Dear Teacher (ESP/Therapist),
This is not about how much we know you care about our children. We know you struggle with them (some days) and you never give up on them. It’s about the process in reporting their progress that hurts. It also doesn’t make sense.
How can a standard report card accurately state how my child (or any child with an intellectual disability) is doing in 4th grade?
Bridget is intellectually disabled on a very rigorous IEP. How can she reads/comprehends many types of texts independently with stamina? If she is reading on the EdMark system and not the standard 4th grade reading material? She is not even in the 4th grade ELA class, so I am sure you must thought to yourself it doesn’t even make sense to grade her in this class. Yet she got an “N” for not yet showing progress. Bridget, as much as it hurts to write this, will probably never access the grade-level material. She is exempt from MCAS and has to take the MCAS-Alt and still will not receive a high school diploma.
Because she is not in general ed.
Which is okay, until we are reminded by the school system that our child is not like the others. I got numerous messages from parents who have children with challenges that told me I am not alone. A few samples:
- X has trouble focusing on the topic (yes, this mother replied he has ADHD and an accommodation in his IEP for frequent redirection)
- X has an I on Responsible Decision Making (yes, this mother cried because he has autism and no sense of safety)
- I just received X first ever report card I am devastated
- These are pointless
- Pleasure to have X in the classroom (but, why? this mother asked me. He is nonverbal what does he do that is so special because that would brighten my day)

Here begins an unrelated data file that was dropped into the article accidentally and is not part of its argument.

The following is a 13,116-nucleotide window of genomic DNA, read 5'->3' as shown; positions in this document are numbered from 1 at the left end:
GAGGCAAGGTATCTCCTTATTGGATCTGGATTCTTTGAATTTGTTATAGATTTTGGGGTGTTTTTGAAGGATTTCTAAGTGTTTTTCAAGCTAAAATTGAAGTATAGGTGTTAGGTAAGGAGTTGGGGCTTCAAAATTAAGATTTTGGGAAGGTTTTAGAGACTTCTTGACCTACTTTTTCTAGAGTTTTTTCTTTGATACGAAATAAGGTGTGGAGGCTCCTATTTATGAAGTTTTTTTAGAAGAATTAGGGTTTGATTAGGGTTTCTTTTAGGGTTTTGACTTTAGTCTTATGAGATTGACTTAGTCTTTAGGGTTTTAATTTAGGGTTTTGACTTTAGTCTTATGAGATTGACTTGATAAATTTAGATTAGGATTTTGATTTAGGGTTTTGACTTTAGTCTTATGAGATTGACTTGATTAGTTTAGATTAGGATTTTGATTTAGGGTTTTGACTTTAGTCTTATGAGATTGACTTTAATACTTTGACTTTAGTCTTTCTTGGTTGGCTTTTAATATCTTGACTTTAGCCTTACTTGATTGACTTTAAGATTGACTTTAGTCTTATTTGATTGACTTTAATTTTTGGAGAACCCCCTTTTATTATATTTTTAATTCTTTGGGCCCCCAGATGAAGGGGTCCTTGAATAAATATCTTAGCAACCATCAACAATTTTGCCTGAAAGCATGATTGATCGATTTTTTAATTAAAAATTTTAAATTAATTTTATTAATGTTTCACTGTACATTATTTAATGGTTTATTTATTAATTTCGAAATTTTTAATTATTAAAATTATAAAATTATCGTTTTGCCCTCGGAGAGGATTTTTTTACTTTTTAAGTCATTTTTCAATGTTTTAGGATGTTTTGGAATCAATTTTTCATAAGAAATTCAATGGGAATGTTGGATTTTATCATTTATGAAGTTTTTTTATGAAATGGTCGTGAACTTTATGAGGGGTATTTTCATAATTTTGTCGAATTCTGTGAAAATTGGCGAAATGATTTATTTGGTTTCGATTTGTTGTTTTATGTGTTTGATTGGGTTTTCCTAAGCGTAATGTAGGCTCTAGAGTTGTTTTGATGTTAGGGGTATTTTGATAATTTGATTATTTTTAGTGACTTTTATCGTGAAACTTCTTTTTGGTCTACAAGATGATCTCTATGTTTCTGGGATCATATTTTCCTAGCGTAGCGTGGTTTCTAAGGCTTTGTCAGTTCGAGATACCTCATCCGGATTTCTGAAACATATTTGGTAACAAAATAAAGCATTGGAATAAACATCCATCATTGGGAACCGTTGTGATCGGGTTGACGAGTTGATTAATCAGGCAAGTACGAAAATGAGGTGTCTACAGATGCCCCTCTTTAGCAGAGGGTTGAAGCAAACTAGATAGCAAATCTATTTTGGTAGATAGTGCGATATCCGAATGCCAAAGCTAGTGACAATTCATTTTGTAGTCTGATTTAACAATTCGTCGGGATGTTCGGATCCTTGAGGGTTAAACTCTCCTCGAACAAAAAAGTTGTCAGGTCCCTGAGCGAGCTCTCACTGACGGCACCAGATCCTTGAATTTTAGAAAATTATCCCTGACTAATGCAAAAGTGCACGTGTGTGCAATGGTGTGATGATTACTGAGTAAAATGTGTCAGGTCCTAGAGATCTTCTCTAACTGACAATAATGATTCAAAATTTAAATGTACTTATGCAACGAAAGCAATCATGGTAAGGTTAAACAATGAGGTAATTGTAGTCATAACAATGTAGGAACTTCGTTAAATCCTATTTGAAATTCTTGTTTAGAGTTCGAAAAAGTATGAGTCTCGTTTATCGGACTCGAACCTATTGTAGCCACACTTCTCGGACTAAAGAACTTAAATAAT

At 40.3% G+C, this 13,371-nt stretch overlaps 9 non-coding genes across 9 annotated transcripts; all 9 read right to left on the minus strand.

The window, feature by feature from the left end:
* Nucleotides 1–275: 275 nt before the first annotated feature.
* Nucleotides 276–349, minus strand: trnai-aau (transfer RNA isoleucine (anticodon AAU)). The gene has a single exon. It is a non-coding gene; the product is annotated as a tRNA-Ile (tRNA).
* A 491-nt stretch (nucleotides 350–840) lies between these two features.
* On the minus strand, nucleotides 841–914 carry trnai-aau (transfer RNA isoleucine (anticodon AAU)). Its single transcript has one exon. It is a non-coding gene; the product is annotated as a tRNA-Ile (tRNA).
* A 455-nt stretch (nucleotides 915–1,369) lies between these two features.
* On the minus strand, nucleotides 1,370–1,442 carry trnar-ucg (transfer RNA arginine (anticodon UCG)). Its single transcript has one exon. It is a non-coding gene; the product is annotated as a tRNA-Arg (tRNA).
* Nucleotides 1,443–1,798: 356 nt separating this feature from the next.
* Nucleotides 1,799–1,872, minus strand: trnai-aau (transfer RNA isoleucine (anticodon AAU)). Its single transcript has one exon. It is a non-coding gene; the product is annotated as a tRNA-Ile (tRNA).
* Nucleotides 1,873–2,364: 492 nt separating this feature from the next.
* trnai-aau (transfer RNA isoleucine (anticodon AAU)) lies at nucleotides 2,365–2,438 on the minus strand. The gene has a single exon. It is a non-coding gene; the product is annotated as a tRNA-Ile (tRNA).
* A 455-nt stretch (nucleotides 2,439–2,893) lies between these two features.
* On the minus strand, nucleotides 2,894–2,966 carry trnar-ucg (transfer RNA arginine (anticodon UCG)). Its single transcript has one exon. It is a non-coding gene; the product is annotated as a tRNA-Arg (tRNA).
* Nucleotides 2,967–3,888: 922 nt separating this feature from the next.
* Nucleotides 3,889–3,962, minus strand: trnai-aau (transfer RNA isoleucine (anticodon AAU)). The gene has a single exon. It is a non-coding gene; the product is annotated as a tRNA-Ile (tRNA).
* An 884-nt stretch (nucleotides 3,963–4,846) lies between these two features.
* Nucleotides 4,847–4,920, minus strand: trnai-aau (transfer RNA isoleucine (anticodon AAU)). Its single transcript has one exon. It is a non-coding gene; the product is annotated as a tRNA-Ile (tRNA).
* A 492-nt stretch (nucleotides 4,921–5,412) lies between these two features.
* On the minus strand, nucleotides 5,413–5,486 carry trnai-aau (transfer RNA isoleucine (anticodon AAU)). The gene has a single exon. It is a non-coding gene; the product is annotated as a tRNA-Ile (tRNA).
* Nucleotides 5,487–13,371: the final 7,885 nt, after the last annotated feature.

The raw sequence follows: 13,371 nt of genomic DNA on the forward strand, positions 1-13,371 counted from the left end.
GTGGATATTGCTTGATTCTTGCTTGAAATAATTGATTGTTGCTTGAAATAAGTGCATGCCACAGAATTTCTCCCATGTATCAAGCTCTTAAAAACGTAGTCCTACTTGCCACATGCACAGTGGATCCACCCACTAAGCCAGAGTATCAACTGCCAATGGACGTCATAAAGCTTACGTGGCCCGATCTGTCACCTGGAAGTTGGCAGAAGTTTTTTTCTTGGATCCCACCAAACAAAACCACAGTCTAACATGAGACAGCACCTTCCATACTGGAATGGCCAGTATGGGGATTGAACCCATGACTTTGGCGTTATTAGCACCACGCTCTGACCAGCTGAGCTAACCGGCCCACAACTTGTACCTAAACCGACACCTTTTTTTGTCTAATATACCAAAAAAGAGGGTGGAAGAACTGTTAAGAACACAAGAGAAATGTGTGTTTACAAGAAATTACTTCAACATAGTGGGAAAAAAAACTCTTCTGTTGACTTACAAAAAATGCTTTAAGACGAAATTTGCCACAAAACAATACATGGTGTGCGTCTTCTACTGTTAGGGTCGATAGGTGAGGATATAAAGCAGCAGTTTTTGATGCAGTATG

- X needs to show more effort (the dad replied don’t they realize it’s some days an effort that I get X on the bus?)
- X needs to return assignments on time (the mom asks do they read the IEP about extended time and frequent reminders?)
- X got an N (not yet demonstrating consistent progress towards grade level expectations) in reading (the mom wanted to say, well no X isn’t even making progress at the pre-K level, let alone grade 5!)
- X got an N (not yet demonstrating consistent progress towards grade level expectations) in uses the four operations with whole numbers to solve problems (the mom: X can only count to 15 they want her do perform operations?)
- For me the comment that started this whole discussion was in the area of “persevering through challenges” Bridget was not assessed. Hello? This girl never gives up! Before everyone jumps on the teacher, we adore them! I know this was unintentional and they would never imagine how this one (of the many) things on the report card struck me.
What was so rewarding about all of the above, is that not only did I not feel alone, not one parent blamed the teacher. Every message started with something like:
- I feel so bad for the teacher
- I wish the teacher did not have to waste their valuable time on this
- Who thought this was a good idea?
- Don’t teachers have enough to do?
- I know the teacher adores X and this must break her heart as much as it does mine
- Why are our kids report cards based on their work in the Special Education Room?
- I place more value on the progress report
We received the nicest note from Bridget’s special education teacher that accompanied her progress report. It stated that she acknowledged the report card we would see a lot of N or NA (not assessed) but that is because the report card cannot possibly capture the strides our children make.
On a daily basis.
On a daily basis, Bridget (and her peers) put more effort into learning than can be accurately measured. It is the system of making her teachers judge her progress based on the grade-level criteria that is the problem. They need to grade her on her IEP, not just in a progress note but in her transcript.
How do we change this?
Seriously if you have an idea comment or shoot me an email at firstname.lastname@example.org Parents and teachers working together have always been the driving factor in creating equity in our schools. Help me change this inequity in the school system.